It's very much apparent that this power supply ran hot, because the PCB is discoloured in many places around high power components. Also, the Schottky diodes on the output are underrated. 40A for the 5V (just in spec), 20A for the 3.3V (out of spec, requires a minimum of 28A), and 16A for the 12V rail (which is rated to 17A.) And being "5V heavy" (more current on the 5V rail than 12V) means modern graphics cards won't work too well on it...

    So does anyone know what would cause this? Seems that these cheap power supplies are very dangerous. This could have easily started a fire.

    Tom
     
  2. SgtWookie

    Expert

    Jul 17, 2007
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    The bulging caps seem to be a likely culprit, but they should've caused the fuse to blow rather than a meltdown.
     
  3. Jotto

    Member

    Apr 1, 2011
    159
    17
    Its called cheap parts. Minimal air flow because no one cleans them out periodically when the dust builds up.

    They are not worth repairing since they are so cheap and the time required for repair isn't feasible. Most of them are a so packed together as a technician I don't want to take them apart.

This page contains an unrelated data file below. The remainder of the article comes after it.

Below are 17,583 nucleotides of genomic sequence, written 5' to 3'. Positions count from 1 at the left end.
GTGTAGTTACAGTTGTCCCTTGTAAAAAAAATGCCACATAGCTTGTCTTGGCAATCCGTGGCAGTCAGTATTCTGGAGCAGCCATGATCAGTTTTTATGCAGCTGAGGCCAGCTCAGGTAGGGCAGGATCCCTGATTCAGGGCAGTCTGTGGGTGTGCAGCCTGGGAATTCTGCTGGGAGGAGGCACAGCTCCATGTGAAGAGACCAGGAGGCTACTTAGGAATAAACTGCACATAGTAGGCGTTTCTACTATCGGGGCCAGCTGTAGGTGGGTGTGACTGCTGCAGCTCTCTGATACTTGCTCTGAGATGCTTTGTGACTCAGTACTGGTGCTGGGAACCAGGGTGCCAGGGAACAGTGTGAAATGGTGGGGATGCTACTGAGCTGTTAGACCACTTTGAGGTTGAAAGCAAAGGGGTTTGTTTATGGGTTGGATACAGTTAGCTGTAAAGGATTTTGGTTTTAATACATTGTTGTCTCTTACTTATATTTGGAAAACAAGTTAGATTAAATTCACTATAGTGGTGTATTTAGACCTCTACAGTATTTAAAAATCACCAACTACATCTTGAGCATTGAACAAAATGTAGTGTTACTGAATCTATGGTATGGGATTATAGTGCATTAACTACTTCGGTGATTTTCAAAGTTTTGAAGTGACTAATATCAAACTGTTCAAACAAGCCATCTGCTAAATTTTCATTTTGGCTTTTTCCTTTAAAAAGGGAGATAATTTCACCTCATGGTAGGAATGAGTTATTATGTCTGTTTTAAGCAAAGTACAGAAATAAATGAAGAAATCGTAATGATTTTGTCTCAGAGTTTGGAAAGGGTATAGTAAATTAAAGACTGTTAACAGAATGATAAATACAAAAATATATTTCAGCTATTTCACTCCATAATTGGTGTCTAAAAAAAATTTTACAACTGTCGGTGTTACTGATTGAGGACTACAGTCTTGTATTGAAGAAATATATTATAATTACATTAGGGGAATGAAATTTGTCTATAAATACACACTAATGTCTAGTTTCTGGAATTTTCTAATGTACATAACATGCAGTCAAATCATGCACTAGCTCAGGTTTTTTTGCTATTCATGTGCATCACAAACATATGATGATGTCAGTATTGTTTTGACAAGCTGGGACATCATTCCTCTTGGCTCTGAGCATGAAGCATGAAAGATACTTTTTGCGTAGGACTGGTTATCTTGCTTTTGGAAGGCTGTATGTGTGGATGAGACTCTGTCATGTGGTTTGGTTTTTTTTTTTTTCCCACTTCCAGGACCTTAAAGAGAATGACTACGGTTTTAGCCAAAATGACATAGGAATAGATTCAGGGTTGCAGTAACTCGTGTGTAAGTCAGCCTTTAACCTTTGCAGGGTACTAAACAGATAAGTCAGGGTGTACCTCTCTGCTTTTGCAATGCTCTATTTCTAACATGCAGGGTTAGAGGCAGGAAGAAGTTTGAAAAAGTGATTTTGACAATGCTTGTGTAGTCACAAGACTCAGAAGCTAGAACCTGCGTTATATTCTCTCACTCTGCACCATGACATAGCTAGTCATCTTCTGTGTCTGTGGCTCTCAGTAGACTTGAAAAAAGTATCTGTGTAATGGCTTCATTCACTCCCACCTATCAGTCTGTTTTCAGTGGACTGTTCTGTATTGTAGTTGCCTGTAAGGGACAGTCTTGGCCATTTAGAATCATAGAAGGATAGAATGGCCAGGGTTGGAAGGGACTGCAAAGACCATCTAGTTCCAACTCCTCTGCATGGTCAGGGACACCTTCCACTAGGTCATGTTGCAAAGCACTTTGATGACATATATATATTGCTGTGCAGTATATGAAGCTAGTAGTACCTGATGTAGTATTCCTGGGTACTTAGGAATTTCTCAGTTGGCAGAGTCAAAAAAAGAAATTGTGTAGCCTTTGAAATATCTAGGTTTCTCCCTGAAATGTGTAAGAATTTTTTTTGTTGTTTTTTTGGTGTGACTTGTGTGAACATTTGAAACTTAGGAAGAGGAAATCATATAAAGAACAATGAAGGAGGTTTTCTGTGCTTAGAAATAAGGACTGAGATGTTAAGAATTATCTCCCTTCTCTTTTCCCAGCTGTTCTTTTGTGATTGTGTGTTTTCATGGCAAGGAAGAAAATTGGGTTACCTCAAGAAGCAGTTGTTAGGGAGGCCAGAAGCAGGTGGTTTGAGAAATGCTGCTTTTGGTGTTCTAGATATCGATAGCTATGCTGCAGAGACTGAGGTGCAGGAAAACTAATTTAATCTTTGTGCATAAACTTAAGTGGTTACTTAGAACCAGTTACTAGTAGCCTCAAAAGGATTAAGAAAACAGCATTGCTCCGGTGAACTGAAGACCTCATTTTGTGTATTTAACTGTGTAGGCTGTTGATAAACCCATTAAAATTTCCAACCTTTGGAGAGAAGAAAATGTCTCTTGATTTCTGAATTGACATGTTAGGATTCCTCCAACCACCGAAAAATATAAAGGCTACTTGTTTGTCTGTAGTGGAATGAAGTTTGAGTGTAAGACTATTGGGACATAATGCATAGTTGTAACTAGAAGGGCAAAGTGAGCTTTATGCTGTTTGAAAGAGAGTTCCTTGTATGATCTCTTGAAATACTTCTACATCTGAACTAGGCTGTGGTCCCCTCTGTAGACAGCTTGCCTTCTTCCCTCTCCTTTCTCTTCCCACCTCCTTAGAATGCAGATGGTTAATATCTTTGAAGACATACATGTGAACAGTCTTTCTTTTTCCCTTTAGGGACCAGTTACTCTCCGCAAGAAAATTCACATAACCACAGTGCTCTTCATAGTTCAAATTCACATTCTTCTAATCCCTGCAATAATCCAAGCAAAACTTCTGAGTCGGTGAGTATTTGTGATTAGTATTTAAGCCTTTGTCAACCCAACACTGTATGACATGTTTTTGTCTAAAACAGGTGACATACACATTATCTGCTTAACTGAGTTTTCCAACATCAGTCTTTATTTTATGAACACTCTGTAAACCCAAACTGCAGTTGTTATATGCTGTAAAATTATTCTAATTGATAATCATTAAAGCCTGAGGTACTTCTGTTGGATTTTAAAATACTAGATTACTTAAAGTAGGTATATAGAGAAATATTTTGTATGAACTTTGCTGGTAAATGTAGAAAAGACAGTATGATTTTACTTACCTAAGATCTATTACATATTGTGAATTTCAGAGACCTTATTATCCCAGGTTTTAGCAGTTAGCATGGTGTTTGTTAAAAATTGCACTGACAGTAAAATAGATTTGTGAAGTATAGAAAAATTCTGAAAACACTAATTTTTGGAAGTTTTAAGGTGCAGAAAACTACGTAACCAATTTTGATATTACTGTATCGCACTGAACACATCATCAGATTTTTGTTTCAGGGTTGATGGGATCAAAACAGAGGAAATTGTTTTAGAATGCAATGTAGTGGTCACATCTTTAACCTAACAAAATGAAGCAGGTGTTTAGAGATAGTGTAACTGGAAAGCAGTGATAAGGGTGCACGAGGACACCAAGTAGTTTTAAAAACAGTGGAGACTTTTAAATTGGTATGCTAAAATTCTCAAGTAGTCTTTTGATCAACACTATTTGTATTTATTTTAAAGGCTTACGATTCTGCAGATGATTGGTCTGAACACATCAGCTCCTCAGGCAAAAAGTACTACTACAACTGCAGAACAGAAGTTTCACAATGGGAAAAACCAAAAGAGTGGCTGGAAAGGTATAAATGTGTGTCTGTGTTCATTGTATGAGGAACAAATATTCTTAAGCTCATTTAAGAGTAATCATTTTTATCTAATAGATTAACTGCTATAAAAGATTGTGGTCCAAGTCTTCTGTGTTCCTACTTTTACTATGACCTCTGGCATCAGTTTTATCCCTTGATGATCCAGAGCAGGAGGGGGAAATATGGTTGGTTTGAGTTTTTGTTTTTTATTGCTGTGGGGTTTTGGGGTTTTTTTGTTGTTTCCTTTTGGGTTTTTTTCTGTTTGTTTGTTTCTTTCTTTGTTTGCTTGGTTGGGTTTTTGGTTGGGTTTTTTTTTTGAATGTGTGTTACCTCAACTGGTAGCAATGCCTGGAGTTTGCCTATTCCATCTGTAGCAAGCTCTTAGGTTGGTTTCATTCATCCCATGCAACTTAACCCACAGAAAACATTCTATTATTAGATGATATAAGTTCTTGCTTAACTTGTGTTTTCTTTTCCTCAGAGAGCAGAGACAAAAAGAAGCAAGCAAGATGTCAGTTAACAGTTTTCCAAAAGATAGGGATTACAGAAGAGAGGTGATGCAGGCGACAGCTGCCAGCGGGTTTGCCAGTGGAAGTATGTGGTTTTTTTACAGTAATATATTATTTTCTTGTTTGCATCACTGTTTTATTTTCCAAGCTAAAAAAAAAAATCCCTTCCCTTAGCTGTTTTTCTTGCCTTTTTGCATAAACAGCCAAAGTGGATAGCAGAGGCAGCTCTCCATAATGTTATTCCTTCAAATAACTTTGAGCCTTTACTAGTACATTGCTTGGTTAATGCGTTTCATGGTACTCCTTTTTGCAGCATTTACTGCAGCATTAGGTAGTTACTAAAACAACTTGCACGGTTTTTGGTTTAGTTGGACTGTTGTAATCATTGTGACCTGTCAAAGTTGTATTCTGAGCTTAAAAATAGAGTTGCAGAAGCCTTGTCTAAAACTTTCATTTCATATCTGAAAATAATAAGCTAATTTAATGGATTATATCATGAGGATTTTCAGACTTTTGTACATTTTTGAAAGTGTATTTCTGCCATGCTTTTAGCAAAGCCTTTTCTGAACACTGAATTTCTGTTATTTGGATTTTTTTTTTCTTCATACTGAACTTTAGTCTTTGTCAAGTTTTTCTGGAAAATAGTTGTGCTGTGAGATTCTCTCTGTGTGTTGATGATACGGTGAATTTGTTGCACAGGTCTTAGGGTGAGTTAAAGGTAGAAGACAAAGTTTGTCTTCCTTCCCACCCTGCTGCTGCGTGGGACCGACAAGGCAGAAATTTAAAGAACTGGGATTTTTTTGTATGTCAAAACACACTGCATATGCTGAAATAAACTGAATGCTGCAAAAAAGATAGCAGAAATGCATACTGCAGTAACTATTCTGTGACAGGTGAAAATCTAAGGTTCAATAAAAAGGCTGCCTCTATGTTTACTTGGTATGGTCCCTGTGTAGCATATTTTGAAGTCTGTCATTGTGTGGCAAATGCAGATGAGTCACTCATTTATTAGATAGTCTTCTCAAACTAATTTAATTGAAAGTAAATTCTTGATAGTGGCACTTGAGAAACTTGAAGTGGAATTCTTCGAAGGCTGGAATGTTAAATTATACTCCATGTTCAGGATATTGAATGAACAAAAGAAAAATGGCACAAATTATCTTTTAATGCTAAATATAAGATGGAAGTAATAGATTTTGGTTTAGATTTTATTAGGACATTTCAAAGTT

I do collect them for spare parts of other equipment I repair. They can be fixed but I have a dollar limit on what I repair. If its a fast fix and easy I will do them, but I have a limit of 100.00, if its under order a new one, and when I have time I will look at it and see if I desire to work on it. Over 100.00 yes I work on it if its repairable in a hour or less. 300.00 I repair.

    I repair one cpu, 3-5k approximately. Power supply 3-500 each. I don't have time to work on 25 dollar parts when I have much more expensive stuff to fix.
     
  4. tom66

    Thread Starter Senior Member

    May 9, 2009
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    I agree; I wouldn't bother repairing this given the failure mode is quite spectacular.

    I have a Thermaltake 480W power supply which is okay (it seems to meet its ratings), but it runs HOT! I know why - it's just packed FULL of stuff. There is no more space inside it to fit anything else. There is so little space, there are extra little boards added in places which provide things like active PFC, or a fan controller... The problem is, the ATX case style for power supplies is only really good for maybe 400W maximum units. It needs to be made bigger to allow for more filtering components, and more efficient architectures.
     
  5. kubeek

    AAC Fanatic!

    Sep 20, 2005
    4,670
    804